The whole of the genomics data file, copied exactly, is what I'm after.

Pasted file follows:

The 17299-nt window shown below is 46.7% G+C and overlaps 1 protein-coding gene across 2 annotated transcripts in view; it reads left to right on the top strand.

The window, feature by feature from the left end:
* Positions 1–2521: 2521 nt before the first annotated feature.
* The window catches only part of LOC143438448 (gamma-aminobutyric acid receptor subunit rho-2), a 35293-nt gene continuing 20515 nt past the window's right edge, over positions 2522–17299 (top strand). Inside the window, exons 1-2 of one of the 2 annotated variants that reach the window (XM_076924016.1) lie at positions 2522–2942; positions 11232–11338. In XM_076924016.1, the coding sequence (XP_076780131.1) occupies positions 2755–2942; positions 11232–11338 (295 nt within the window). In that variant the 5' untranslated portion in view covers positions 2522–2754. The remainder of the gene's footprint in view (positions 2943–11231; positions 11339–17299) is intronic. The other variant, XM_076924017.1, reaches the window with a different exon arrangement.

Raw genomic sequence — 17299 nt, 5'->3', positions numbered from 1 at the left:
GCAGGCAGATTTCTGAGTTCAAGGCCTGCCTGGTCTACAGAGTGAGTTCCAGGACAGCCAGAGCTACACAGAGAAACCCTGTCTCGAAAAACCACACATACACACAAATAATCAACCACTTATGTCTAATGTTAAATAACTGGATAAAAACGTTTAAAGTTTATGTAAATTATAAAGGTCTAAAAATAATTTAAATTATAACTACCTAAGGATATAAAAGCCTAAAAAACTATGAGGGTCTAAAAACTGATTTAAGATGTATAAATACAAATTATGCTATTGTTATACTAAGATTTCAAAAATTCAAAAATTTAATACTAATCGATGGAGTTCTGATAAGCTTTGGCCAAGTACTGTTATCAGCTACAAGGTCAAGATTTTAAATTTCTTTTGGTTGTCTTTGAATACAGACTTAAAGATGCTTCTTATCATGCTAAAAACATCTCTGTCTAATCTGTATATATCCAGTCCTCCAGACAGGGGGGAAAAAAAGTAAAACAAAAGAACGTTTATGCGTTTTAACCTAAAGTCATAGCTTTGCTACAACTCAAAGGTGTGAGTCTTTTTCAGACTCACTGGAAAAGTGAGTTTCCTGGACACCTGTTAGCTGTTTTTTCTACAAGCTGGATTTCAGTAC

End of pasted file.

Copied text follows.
The 17299-nt window shown below is 46.7% G+C and overlaps 1 protein-coding gene across 2 annotated transcripts in view; it reads left to right on the top strand.

The window, feature by feature from the left end:
* Positions 1–2521: 2521 nt before the first annotated feature.
* The window catches only part of LOC143438448 (gamma-aminobutyric acid receptor subunit rho-2), a 35293-nt gene continuing 20515 nt past the window's right edge, over positions 2522–17299 (top strand). Inside the window, exons 1-2 of one of the 2 annotated variants that reach the window (XM_076924016.1) lie at positions 2522–2942; positions 11232–11338. In XM_076924016.1, the coding sequence (XP_076780131.1) occupies positions 2755–2942; positions 11232–11338 (295 nt within the window). In that variant the 5' untranslated portion in view covers positions 2522–2754. The remainder of the gene's footprint in view (positions 2943–11231; positions 11339–17299) is intronic. The other variant, XM_076924017.1, reaches the window with a different exon arrangement.

Raw genomic sequence — 17299 nt, 5'->3', positions numbered from 1 at the left:
GCAGGCAGATTTCTGAGTTCAAGGCCTGCCTGGTCTACAGAGTGAGTTCCAGGACAGCCAGAGCTACACAGAGAAACCCTGTCTCGAAAAACCACACATACACACAAATAATCAACCACTTATGTCTAATGTTAAATAACTGGATAAAAACGTTTAAAGTTTATGTAAATTATAAAGGTCTAAAAATAATTTAAATTATAACTACCTAAGGATATAAAAGCCTAAAAAACTATGAGGGTCTAAAAACTGATTTAAGATGTATAAATACAAATTATGCTATTGTTATACTAAGATTTCAAAAATTCAAAAATTTAATACTAATCGATGGAGTTCTGATAAGCTTTGGCCAAGTACTGTTATCAGCTACAAGGTCAAGATTTTAAATTTCTTTTGGTTGTCTTTGAATACAGACTTAAAGATGCTTCTTATCATGCTAAAAACATCTCTGTCTAATCTGTATATATCCAGTCCTCCAGACAGGGGGGAAAAAAAGTAAAACAAAAGAACGTTTATGCGTTTTAACCTAAAGTCATAGCTTTGCTACAACTCAAAGGTGTGAGTCTTTTTCAGACTCACTGGAAAAGTGAGTTTCCTGGACACCTGTTAGCTGTTTTTTCTACAAGCTGGATTTCAGTAC